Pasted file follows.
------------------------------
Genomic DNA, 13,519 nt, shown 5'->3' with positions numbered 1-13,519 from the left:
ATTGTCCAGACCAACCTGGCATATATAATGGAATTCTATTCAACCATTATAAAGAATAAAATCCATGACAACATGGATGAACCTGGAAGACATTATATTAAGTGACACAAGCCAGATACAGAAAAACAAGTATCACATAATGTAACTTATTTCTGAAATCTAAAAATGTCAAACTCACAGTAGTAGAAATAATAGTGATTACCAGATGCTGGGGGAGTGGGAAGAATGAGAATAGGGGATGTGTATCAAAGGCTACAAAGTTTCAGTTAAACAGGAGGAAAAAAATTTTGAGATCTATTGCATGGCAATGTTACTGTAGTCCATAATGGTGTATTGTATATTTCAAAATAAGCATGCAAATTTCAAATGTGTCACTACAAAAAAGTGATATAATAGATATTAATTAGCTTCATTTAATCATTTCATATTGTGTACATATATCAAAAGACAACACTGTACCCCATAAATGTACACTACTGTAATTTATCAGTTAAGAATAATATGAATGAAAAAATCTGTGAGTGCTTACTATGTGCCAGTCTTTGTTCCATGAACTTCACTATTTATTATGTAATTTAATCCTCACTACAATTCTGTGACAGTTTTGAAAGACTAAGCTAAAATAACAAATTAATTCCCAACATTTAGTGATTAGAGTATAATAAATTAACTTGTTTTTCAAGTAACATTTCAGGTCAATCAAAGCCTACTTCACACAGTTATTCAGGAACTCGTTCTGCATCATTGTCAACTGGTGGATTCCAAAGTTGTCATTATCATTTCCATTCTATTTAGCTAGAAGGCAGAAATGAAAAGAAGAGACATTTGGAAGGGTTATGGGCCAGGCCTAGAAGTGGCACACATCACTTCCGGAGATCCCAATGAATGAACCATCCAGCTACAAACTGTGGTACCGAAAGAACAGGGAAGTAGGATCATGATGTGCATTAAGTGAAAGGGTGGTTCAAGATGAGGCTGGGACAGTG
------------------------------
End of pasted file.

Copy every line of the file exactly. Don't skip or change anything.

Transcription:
Genomic DNA, 13,519 nt, shown 5'->3' with positions numbered 1-13,519 from the left:
ATTGTCCAGACCAACCTGGCATATATAATGGAATTCTATTCAACCATTATAAAGAATAAAATCCATGACAACATGGATGAACCTGGAAGACATTATATTAAGTGACACAAGCCAGATACAGAAAAACAAGTATCACATAATGTAACTTATTTCTGAAATCTAAAAATGTCAAACTCACAGTAGTAGAAATAATAGTGATTACCAGATGCTGGGGGAGTGGGAAGAATGAGAATAGGGGATGTGTATCAAAGGCTACAAAGTTTCAGTTAAACAGGAGGAAAAAAATTTTGAGATCTATTGCATGGCAATGTTACTGTAGTCCATAATGGTGTATTGTATATTTCAAAATAAGCATGCAAATTTCAAATGTGTCACTACAAAAAAGTGATATAATAGATATTAATTAGCTTCATTTAATCATTTCATATTGTGTACATATATCAAAAGACAACACTGTACCCCATAAATGTACACTACTGTAATTTATCAGTTAAGAATAATATGAATGAAAAAATCTGTGAGTGCTTACTATGTGCCAGTCTTTGTTCCATGAACTTCACTATTTATTATGTAATTTAATCCTCACTACAATTCTGTGACAGTTTTGAAAGACTAAGCTAAAATAACAAATTAATTCCCAACATTTAGTGATTAGAGTATAATAAATTAACTTGTTTTTCAAGTAACATTTCAGGTCAATCAAAGCCTACTTCACACAGTTATTCAGGAACTCGTTCTGCATCATTGTCAACTGGTGGATTCCAAAGTTGTCATTATCATTTCCATTCTATTTAGCTAGAAGGCAGAAATGAAAAGAAGAGACATTTGGAAGGGTTATGGGCCAGGCCTAGAAGTGGCACACATCACTTCCGGAGATCCCAATGAATGAACCATCCAGCTACAAACTGTGGTACCGAAAGAACAGGGAAGTAGGATCATGATGTGCATTAAGTGAAAGGGTGGTTCAAGATGAGGCTGGGACAGTG